Antinuclear antibodies 1:40

by Nathan Wei, MD, FACP, FACR

Nathan Wei is a nationally known board-certified rheumatologist and author of the Second Opinion Arthritis Treatment Kit. It's available exclusively at this website... not available in stores.

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Antinuclear antibody tests measure the quantity and pattern of abnormal antibody that react against one’s own body tissue. Specifically, the antibodies that react to a cell's nucleus. Antibody directed against the self is called an auto-antibody. All people have a small amount of auto-antibody, but about 5% of people have a higher amount. About half of this 5% of people also have an autoimmune disease, such as systemic lupus erythematosus or rheumatoid arthritis. The ANA test by itself cannot make the diagnosis of a specific disease. It is used in combination with a patient's symptoms as well as the results of other laboratory tests.

The body's immune system normally attacks and destroys foreign substances such as bacteria and viruses. However, in autoimmune diseases, the immune system attacks and destroys the body's normal tissues. The immune system produces antibodies that attacks the body's own cells as though they were foreign leading to damage and destruction.

A test for antinuclear antibodies (ANA) is done to help diagnose conditions that include:

• Systemic lupus erythematosus (SLE).
• Rheumatoid arthritis.
• Sjögren's syndrome.
• Scleroderma.
• Hashimoto's thyroid disease.
• A possible medication reaction.

The results of an antinuclear antibody (ANA) test are expressed in what are called "titers". A titer is a measure of how much the blood sample can be diluted before antibodies can no longer be found. A titer of 1 to 80 (1:80) means that antibodies could be last detected when 1 part of the blood sample was diluted by 80 parts of saline (a dilute salt solution). A larger number indicates that the antibodies are present in greater concentration. For example, a titer of 1 to 320 indicates a higher concentration of antibodies in the blood than a titer of 1 to 80.

Generally, ANA titers of 1:40 and below are not considered significant. A high ANA titer may indicate the presence of systemic lupus erythematosus (SLE). Almost all people with SLE have a high ANA titer. Conversely, most people with a high ANA titer do not have SLE. Only about one-third of patients who are seen by a rheumatologist for high ANA titers are diagnosed with SLE. Other conditions may cause a high ANA titer. About 30% to 40% of people with rheumatoid arthritis also can have a high ANA titer.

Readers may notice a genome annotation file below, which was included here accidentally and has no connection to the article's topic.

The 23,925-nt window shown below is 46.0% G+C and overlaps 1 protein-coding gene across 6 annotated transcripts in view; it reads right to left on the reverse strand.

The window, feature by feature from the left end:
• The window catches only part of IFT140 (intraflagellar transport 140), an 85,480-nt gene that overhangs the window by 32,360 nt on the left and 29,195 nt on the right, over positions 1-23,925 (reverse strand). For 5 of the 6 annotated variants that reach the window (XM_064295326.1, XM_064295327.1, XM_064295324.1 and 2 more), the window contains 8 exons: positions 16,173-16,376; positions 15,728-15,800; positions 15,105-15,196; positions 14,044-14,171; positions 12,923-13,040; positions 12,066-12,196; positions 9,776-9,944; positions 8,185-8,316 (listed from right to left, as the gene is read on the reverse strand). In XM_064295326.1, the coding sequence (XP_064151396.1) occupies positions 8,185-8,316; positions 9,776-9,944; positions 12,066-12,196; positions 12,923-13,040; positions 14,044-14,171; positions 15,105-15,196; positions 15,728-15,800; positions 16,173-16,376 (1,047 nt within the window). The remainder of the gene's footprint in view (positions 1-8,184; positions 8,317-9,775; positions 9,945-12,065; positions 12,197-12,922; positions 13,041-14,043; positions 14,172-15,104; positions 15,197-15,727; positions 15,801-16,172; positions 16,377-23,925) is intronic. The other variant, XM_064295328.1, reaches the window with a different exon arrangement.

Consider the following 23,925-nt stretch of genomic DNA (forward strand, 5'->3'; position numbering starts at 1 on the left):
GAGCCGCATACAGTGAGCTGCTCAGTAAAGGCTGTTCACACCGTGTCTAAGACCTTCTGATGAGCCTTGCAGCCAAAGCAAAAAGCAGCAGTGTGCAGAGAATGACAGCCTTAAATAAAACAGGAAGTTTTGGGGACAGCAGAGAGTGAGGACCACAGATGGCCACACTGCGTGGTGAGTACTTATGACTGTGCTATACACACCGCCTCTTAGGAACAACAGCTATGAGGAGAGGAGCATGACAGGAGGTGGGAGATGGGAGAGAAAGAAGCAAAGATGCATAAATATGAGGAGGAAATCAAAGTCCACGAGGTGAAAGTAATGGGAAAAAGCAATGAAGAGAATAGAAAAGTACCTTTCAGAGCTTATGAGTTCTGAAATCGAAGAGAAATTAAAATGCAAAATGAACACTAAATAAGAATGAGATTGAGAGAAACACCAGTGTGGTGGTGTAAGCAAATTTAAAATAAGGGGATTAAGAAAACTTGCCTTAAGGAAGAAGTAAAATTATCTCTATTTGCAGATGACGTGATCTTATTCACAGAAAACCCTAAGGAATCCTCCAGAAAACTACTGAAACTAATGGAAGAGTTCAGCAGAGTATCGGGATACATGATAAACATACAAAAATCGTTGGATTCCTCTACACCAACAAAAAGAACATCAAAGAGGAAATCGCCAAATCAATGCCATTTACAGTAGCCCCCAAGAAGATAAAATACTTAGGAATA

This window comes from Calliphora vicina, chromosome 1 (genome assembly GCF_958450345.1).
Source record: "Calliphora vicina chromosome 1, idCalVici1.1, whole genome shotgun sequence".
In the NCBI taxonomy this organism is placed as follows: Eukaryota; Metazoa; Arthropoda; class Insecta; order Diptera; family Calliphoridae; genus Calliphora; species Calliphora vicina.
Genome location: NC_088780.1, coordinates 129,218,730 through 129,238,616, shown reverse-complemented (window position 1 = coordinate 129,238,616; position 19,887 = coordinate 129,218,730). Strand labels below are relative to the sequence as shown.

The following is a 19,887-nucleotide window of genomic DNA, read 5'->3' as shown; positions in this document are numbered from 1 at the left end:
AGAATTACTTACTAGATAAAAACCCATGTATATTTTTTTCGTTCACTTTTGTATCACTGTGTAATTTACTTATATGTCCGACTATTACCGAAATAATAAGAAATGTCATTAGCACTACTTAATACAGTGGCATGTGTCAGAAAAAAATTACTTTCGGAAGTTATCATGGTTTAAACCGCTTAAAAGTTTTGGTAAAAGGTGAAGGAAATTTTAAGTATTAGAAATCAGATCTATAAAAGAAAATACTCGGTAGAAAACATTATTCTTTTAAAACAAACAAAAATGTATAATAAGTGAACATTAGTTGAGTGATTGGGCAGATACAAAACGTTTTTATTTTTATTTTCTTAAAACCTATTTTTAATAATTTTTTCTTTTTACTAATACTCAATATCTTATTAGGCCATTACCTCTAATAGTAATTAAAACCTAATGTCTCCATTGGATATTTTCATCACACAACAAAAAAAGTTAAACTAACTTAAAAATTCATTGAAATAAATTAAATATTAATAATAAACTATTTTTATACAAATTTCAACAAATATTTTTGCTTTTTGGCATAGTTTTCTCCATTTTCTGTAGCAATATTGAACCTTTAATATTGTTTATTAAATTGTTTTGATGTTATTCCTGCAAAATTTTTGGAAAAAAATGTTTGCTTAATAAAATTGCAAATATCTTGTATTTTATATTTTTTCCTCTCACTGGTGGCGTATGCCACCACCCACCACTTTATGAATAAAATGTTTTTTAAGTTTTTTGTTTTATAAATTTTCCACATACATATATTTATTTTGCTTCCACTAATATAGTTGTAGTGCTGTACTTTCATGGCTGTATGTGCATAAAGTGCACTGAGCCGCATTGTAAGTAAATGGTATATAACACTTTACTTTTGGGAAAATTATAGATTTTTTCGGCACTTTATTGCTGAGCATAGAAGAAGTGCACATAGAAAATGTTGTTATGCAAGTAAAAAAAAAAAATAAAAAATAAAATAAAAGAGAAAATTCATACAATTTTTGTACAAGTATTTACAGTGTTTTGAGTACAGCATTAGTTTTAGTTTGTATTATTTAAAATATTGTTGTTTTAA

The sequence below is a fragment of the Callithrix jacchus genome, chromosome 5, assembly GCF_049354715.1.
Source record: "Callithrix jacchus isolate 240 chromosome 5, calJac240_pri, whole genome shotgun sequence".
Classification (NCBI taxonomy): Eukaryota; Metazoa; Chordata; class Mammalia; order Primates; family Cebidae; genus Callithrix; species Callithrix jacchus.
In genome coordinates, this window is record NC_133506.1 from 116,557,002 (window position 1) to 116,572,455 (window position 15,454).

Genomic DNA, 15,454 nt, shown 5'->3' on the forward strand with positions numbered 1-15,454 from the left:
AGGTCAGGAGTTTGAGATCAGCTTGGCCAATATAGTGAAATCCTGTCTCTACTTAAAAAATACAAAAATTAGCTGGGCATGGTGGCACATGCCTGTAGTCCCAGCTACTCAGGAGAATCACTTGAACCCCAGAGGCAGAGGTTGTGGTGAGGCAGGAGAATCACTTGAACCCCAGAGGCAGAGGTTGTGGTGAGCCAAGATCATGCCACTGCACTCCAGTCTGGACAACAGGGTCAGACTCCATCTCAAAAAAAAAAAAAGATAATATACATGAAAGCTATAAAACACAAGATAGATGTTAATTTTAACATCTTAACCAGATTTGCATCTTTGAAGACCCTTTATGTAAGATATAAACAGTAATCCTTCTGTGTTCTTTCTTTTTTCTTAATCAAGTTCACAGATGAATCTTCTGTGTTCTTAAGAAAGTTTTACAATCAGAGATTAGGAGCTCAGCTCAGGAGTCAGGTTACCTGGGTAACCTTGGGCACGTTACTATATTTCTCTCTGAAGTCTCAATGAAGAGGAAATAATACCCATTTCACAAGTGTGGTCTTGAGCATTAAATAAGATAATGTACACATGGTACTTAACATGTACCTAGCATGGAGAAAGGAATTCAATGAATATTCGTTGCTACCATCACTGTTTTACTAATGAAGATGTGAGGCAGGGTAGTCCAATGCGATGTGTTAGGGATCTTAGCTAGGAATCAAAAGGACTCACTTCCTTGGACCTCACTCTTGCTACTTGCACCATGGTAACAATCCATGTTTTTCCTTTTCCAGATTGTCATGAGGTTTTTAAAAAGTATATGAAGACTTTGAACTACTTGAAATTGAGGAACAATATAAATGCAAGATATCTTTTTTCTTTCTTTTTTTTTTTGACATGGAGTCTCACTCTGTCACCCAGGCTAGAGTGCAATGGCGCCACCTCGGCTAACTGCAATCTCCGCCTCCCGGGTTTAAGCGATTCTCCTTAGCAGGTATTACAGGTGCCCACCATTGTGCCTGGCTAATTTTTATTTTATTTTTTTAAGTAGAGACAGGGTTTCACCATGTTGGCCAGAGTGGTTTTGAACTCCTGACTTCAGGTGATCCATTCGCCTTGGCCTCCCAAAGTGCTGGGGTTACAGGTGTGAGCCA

Many other conditions may result in a high ANA titer. These conditions include scleroderma, Sjögren's disease, juvenile arthritis, and inflammatory muscle disease. Other conditions associated with a high ANA titer include Raynaud's syndrome, various viral infections, and liver disease. Although an ANA titer may help support a diagnosis of these problems, it is not used in isolation to confirm a diagnosis. A thorough medical history, physical examination, and other studies are needed to confirm a suspected autoimmune disease.

Some healthy people have high levels of antinuclear antibodies. For instance, some people with a family history of autoimmune disease may have a high ANA titer. The higher the titer, however, the more likely it is that the person has an autoimmune disease.

Factors that can interfere with the test and the accuracy of the results include many medicines such as hydralazine (Apresoline), procainamide (Procan, Pronestyl, Promine), and certain anticonvulsants (such as Dilantin, Mysoline). The type of lupus caused by these medicines is called drug-induced lupus. Lupus resulting from these medications may also have present with a high antinuclear antibody (ANA) titer.

Other medications that can cause a similar problem are antibiotics (isoniazid, penicillin, and tetracycline), birth control pills, lithium, and some diuretics, such as chlorthalidone (Hygroton), and heart or blood pressure medications, such as acebutolol (Sectral), captopril (Capoten), atenolol (Tenormin), metoprolol (Lopressor), lovastatin (Mevacor), and quinidine.

Some older individuals (5% to 40%) may have slightly elevated levels. Gender plays a role since older women appear to have higher ANA titers than older men.

Bottom line: SLE should not be diagnosed by the results of the ANA test alone.

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